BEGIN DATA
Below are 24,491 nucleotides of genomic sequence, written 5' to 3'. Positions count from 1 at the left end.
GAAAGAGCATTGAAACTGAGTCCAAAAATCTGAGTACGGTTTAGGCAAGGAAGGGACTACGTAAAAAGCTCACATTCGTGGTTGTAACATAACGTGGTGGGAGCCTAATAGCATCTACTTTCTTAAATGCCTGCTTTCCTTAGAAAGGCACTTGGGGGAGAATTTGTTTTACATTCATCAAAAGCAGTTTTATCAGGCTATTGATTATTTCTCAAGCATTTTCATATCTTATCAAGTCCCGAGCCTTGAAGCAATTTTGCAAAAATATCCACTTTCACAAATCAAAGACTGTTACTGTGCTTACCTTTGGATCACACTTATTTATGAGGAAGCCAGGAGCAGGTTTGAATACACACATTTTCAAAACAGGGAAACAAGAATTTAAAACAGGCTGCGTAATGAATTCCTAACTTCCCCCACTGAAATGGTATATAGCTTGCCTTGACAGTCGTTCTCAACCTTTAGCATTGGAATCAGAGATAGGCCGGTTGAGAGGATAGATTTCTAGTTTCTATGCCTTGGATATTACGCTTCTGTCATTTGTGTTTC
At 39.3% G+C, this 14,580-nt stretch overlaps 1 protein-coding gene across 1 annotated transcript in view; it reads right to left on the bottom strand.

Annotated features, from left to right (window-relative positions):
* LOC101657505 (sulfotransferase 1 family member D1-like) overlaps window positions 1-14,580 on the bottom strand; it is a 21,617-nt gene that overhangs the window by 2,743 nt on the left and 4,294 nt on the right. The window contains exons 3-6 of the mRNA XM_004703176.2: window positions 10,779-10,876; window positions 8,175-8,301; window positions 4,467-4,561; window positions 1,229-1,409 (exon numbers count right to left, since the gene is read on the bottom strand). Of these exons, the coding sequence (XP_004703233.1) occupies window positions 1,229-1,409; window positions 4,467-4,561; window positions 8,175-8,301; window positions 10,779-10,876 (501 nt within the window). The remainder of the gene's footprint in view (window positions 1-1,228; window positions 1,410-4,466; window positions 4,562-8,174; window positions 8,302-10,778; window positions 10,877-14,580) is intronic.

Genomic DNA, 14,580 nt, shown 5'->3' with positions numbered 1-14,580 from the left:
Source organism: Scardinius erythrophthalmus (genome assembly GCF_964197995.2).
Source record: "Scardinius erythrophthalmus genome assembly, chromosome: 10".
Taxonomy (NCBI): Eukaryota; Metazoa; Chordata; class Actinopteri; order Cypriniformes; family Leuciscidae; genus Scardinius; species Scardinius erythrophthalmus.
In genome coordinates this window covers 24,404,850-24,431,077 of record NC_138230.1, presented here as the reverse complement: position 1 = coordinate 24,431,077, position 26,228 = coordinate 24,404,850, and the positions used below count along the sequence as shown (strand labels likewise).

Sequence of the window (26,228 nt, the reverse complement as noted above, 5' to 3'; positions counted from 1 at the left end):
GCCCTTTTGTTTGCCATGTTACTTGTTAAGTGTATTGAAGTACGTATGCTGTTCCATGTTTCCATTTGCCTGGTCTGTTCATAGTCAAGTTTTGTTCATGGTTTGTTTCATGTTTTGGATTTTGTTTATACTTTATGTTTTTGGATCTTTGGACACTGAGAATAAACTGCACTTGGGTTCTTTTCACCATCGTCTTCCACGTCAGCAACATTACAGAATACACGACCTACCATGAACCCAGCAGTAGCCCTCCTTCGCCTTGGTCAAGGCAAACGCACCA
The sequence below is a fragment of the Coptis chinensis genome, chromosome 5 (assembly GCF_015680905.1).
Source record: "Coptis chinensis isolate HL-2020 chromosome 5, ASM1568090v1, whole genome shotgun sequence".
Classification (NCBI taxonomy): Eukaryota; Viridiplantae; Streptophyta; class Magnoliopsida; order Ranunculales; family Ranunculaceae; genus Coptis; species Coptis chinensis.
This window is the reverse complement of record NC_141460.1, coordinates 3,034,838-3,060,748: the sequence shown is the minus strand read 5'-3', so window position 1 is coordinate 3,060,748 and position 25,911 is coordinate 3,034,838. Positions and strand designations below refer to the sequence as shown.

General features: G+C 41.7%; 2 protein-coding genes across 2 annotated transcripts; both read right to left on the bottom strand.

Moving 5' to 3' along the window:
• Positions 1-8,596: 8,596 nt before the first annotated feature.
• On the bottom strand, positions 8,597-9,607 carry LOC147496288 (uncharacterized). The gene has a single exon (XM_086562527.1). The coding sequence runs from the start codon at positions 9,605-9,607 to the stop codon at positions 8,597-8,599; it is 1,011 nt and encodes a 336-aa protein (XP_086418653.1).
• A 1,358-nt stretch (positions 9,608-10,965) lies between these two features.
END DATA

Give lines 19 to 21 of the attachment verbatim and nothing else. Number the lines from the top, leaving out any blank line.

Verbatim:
• Positions 1-8,596: 8,596 nt before the first annotated feature.
• On the bottom strand, positions 8,597-9,607 carry LOC147496288 (uncharacterized). The gene has a single exon (XM_086562527.1). The coding sequence runs from the start codon at positions 9,605-9,607 to the stop codon at positions 8,597-8,599; it is 1,011 nt and encodes a 336-aa protein (XP_086418653.1).
• A 1,358-nt stretch (positions 9,608-10,965) lies between these two features.